Iowans have a way to look into Iowa’s past and view changes of their entire state, from decade to decade, thanks in part to REAP funding of the Iowa Historic Digital Aerial Photo Project. The public can now see where former buildings were located, what kinds of industries and operations were on a site 70 years ago, and how development and urbanization has changed Iowa’s city and agricultural landscapes by visiting http://programs.iowadnr.gov/maps/aerials/.
In 2009 and 2011, Historical Resource Development Program grants from REAP helped the DNR’s Geographic Information System Section procure photographs from various archives across the state and nation. Archives in Washington D.C., the University of Iowa Map Library, the Iowa Department of Transportation, the U.S. Department of Agriculture’s Aerial Photography Field Office, county offices and private national archives all contained valuable pieces to Iowa’s geographic time puzzle.
Steve King, deputy state historic preservation officer, said “The Iowa Historic Digital Aerial Photo Project makes these images available to researchers, developers, landowners and others who need to understand the history of properties in Iowa. We appreciate preserving these important historical documents and making them available online to Iowans and others around the world.”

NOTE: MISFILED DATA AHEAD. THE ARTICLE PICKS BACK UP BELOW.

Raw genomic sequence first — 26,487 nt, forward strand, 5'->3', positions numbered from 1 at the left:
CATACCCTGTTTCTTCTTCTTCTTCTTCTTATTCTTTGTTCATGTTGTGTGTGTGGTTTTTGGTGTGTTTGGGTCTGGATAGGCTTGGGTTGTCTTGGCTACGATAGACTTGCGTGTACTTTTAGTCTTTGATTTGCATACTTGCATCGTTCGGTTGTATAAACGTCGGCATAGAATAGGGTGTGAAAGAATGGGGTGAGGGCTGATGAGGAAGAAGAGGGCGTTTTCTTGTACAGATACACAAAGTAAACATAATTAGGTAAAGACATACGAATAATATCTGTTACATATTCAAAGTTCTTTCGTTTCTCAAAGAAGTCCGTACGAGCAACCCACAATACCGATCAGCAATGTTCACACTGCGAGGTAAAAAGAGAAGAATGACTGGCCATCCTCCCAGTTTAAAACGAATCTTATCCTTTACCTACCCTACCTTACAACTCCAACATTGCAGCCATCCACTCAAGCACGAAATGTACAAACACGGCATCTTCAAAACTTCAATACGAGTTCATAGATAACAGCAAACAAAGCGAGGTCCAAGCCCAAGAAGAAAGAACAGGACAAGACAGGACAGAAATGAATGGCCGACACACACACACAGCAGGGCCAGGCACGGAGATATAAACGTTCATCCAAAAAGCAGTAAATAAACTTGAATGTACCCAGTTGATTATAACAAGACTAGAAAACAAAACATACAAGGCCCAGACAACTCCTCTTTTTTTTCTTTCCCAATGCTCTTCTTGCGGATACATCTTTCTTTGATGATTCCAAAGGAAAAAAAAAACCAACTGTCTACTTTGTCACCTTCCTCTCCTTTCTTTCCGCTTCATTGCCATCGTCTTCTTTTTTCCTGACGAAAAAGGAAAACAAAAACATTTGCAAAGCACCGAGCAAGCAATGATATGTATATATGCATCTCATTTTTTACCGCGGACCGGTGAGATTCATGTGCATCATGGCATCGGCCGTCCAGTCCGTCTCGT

Developers, landowners and managers, and planners often need to understand how a property was previously used in order to evaluate history’s environmental and character impacts. Knowledge about a site’s resource use is also beneficial, and difficult to find elsewhere. Soil and streambank erosion patterns, conservation improvements and changes in natural vegetation and habitat can also be used to compare trends in land use and natural resource management.
Once the photos were scanned and made digital, GIS staff diligently matched them to their actual location. A processing algorithm then aligned the photos into blocks, which were mosaicked together to produce statewide coverage. Because of this approach, the photos can now be viewed with other mapped features such as roads and land boundaries.
The GIS Historic Aerial Photography Project took more than eight years to complete, from 2004-2012, because of its detail specific and comprehensive nature.